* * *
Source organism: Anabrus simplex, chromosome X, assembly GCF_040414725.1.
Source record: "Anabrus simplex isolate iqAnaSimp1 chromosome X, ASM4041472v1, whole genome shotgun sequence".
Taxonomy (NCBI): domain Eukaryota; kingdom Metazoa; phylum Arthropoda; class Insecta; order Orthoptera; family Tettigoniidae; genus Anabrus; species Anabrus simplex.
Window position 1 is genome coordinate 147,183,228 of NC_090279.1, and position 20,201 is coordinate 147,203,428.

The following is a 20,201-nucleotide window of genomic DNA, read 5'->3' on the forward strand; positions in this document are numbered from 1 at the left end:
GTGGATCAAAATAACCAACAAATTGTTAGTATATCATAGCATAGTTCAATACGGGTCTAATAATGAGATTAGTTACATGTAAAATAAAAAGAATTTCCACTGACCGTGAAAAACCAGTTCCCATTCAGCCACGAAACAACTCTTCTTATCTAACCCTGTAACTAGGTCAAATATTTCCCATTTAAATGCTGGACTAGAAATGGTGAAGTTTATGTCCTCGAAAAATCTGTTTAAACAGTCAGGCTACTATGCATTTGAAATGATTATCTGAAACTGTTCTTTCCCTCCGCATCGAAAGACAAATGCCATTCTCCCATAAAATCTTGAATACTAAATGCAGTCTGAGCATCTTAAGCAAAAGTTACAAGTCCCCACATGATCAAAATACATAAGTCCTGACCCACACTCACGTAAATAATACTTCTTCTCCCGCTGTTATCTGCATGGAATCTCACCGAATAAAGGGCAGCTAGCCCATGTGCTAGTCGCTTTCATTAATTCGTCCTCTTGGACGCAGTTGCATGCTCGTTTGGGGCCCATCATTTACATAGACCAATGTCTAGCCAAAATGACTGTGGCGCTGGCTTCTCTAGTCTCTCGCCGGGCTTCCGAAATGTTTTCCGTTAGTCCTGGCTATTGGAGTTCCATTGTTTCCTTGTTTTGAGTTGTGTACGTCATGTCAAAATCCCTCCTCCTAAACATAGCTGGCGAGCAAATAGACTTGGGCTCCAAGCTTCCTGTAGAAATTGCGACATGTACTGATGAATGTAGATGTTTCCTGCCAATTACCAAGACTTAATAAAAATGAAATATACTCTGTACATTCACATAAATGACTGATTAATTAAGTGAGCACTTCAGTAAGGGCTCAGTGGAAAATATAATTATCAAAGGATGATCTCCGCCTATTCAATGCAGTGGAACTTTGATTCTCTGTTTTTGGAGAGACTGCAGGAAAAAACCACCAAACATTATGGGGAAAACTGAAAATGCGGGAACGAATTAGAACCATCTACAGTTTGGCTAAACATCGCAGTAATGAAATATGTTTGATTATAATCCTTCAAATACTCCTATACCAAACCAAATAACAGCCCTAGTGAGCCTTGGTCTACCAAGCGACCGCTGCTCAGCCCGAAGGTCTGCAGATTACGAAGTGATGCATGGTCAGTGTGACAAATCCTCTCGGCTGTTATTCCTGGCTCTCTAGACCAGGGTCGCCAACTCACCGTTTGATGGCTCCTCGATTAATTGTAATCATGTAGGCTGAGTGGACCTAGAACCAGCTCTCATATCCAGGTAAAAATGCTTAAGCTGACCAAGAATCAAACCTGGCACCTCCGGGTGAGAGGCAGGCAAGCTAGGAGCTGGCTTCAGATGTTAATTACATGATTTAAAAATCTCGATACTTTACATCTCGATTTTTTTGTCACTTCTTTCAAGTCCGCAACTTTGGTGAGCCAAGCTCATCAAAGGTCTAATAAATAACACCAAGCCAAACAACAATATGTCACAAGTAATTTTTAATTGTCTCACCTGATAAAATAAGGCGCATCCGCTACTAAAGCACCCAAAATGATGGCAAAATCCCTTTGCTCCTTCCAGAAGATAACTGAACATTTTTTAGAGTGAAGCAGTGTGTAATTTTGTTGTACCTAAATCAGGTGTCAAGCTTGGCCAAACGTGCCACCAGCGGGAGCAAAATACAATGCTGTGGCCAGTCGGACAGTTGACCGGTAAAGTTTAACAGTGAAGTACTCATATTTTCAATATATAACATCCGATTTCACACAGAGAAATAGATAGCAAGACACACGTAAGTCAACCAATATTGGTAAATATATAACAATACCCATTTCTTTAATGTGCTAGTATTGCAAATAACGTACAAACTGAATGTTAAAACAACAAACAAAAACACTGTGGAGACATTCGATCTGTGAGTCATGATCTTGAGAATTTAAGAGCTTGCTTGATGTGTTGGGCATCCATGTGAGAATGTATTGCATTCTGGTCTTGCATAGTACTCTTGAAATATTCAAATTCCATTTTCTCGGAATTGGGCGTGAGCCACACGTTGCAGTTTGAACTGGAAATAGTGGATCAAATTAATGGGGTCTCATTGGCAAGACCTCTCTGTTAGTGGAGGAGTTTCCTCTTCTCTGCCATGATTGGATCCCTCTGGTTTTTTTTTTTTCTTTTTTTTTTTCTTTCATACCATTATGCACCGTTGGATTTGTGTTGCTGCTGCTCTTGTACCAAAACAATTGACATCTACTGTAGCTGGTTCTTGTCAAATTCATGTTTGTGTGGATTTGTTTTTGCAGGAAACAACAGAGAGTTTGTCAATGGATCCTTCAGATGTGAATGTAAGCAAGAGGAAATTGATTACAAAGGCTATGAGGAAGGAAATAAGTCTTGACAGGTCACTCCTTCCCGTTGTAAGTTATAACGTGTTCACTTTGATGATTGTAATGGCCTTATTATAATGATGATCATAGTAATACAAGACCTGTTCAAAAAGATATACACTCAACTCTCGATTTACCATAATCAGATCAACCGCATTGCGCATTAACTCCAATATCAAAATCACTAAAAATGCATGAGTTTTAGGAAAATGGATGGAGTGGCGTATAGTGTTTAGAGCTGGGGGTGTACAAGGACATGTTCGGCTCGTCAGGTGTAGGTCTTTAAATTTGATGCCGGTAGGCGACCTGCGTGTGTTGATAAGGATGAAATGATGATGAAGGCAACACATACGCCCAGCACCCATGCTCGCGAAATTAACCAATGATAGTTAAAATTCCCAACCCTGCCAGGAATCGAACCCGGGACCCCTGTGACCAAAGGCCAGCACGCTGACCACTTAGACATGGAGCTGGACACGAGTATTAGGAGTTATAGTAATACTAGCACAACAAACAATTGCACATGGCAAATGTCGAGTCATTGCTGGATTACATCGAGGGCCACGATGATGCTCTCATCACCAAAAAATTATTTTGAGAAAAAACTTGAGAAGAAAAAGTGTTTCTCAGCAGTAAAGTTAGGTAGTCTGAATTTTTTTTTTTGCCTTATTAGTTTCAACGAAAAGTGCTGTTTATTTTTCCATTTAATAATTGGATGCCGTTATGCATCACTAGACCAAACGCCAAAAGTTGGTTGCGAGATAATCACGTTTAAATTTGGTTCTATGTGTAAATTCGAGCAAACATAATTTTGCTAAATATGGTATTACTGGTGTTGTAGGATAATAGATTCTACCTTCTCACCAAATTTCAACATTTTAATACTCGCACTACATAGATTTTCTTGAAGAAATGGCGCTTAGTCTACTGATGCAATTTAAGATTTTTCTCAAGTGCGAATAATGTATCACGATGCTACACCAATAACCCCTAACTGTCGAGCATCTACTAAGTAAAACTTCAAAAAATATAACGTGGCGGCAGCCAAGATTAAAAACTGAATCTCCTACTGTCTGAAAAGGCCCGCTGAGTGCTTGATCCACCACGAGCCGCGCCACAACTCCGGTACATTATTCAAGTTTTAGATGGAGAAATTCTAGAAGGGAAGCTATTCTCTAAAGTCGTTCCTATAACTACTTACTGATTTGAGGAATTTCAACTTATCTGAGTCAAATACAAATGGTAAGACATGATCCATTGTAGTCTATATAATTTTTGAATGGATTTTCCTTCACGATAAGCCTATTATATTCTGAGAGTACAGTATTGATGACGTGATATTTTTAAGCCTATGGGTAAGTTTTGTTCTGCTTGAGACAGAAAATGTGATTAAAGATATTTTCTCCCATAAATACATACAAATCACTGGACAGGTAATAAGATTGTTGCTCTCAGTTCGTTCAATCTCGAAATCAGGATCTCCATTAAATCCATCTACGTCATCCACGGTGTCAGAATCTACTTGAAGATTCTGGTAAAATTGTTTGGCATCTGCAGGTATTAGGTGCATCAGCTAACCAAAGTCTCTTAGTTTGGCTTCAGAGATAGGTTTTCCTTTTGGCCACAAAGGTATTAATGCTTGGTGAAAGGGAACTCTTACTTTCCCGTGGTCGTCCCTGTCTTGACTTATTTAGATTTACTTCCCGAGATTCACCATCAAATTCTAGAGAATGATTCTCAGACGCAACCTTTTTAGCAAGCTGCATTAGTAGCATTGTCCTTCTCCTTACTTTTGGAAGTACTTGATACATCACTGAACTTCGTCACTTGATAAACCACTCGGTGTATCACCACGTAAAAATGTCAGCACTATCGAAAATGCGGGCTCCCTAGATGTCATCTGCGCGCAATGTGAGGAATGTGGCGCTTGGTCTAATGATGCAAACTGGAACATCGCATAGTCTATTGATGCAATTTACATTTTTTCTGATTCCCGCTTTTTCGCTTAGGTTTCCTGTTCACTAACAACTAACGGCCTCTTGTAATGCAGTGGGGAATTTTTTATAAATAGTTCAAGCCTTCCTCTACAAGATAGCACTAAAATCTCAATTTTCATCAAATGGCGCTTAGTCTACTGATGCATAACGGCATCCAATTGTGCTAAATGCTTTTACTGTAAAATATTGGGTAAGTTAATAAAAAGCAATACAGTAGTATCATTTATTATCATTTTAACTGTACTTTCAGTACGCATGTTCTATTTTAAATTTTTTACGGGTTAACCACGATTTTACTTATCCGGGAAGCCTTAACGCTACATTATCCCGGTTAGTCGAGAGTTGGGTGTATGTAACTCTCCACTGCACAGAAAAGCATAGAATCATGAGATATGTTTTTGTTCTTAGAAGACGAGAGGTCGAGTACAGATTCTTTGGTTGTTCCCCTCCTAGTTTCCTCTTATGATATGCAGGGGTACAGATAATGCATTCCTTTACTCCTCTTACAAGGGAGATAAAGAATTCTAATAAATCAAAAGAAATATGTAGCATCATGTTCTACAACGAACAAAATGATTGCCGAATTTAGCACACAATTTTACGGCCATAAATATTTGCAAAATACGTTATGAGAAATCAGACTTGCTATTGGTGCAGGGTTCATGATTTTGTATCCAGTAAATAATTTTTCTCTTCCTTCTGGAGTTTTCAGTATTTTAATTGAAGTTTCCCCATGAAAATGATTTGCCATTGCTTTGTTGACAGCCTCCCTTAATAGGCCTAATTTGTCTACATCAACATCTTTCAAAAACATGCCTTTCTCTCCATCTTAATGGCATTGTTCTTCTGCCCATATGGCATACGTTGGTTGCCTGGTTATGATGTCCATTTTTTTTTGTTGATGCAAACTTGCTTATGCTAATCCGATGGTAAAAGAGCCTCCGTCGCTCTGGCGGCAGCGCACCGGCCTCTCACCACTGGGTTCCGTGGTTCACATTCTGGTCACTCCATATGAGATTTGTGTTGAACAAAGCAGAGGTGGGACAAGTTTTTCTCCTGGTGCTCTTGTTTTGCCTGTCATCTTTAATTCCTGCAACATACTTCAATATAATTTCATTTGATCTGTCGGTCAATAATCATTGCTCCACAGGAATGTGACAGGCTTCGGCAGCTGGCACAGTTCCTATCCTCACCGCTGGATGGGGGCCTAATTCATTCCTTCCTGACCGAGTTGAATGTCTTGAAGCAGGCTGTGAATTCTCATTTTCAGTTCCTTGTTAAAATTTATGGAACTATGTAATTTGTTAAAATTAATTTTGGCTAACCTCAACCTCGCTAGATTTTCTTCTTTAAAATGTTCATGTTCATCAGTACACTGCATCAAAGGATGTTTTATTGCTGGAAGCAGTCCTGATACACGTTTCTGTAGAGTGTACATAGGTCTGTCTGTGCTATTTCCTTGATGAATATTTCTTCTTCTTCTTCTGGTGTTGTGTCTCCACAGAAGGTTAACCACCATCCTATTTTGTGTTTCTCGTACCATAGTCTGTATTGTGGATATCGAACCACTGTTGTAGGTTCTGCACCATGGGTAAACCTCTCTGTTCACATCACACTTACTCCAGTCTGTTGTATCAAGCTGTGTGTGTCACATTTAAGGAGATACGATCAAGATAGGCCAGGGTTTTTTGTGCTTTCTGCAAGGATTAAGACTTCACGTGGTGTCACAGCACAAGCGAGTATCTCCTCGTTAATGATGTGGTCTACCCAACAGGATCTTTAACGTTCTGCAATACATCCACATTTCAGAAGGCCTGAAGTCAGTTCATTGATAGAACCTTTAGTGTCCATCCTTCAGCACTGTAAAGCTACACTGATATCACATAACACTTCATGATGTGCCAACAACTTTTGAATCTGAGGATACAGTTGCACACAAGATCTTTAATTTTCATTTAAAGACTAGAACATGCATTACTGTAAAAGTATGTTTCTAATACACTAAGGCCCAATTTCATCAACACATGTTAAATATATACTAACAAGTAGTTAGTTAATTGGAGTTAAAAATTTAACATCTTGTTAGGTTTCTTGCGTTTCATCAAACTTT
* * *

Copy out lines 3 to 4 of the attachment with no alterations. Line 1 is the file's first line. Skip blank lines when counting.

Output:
Taxonomy (NCBI): domain Eukaryota; kingdom Metazoa; phylum Arthropoda; class Insecta; order Orthoptera; family Tettigoniidae; genus Anabrus; species Anabrus simplex.
Window position 1 is genome coordinate 147,183,228 of NC_090279.1, and position 20,201 is coordinate 147,203,428.